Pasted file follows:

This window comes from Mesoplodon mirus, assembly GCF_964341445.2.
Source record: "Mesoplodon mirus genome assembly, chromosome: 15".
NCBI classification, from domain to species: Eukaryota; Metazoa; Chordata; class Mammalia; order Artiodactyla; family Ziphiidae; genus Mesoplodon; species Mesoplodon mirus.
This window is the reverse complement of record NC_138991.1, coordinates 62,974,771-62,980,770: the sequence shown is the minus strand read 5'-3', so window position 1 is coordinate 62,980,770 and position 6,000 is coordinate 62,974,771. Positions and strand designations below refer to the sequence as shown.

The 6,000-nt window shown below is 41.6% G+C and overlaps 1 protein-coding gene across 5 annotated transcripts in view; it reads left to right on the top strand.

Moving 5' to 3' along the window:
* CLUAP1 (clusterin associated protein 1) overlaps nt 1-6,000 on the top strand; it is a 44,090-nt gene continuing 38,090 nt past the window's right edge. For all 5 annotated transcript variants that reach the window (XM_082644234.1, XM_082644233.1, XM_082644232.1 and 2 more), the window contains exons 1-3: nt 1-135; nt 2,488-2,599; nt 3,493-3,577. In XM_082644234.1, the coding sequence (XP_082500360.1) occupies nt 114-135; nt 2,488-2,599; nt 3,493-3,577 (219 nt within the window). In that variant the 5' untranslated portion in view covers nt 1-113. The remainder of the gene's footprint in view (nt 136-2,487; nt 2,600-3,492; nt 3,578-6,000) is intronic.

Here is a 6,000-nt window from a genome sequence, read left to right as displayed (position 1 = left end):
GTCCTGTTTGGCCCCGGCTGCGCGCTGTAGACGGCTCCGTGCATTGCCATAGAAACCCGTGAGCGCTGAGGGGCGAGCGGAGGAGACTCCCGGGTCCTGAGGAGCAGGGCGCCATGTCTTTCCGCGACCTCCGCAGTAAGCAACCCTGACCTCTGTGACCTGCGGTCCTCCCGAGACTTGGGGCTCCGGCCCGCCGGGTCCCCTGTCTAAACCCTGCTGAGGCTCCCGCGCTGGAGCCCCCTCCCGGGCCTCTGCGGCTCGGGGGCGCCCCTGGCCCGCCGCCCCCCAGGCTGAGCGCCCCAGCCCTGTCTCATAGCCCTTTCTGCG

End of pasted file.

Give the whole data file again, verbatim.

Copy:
This window comes from Mesoplodon mirus, assembly GCF_964341445.2.
Source record: "Mesoplodon mirus genome assembly, chromosome: 15".
NCBI classification, from domain to species: Eukaryota; Metazoa; Chordata; class Mammalia; order Artiodactyla; family Ziphiidae; genus Mesoplodon; species Mesoplodon mirus.
This window is the reverse complement of record NC_138991.1, coordinates 62,974,771-62,980,770: the sequence shown is the minus strand read 5'-3', so window position 1 is coordinate 62,980,770 and position 6,000 is coordinate 62,974,771. Positions and strand designations below refer to the sequence as shown.

The 6,000-nt window shown below is 41.6% G+C and overlaps 1 protein-coding gene across 5 annotated transcripts in view; it reads left to right on the top strand.

Moving 5' to 3' along the window:
* CLUAP1 (clusterin associated protein 1) overlaps nt 1-6,000 on the top strand; it is a 44,090-nt gene continuing 38,090 nt past the window's right edge. For all 5 annotated transcript variants that reach the window (XM_082644234.1, XM_082644233.1, XM_082644232.1 and 2 more), the window contains exons 1-3: nt 1-135; nt 2,488-2,599; nt 3,493-3,577. In XM_082644234.1, the coding sequence (XP_082500360.1) occupies nt 114-135; nt 2,488-2,599; nt 3,493-3,577 (219 nt within the window). In that variant the 5' untranslated portion in view covers nt 1-113. The remainder of the gene's footprint in view (nt 136-2,487; nt 2,600-3,492; nt 3,578-6,000) is intronic.

Here is a 6,000-nt window from a genome sequence, read left to right as displayed (position 1 = left end):
GTCCTGTTTGGCCCCGGCTGCGCGCTGTAGACGGCTCCGTGCATTGCCATAGAAACCCGTGAGCGCTGAGGGGCGAGCGGAGGAGACTCCCGGGTCCTGAGGAGCAGGGCGCCATGTCTTTCCGCGACCTCCGCAGTAAGCAACCCTGACCTCTGTGACCTGCGGTCCTCCCGAGACTTGGGGCTCCGGCCCGCCGGGTCCCCTGTCTAAACCCTGCTGAGGCTCCCGCGCTGGAGCCCCCTCCCGGGCCTCTGCGGCTCGGGGGCGCCCCTGGCCCGCCGCCCCCCAGGCTGAGCGCCCCAGCCCTGTCTCATAGCCCTTTCTGCG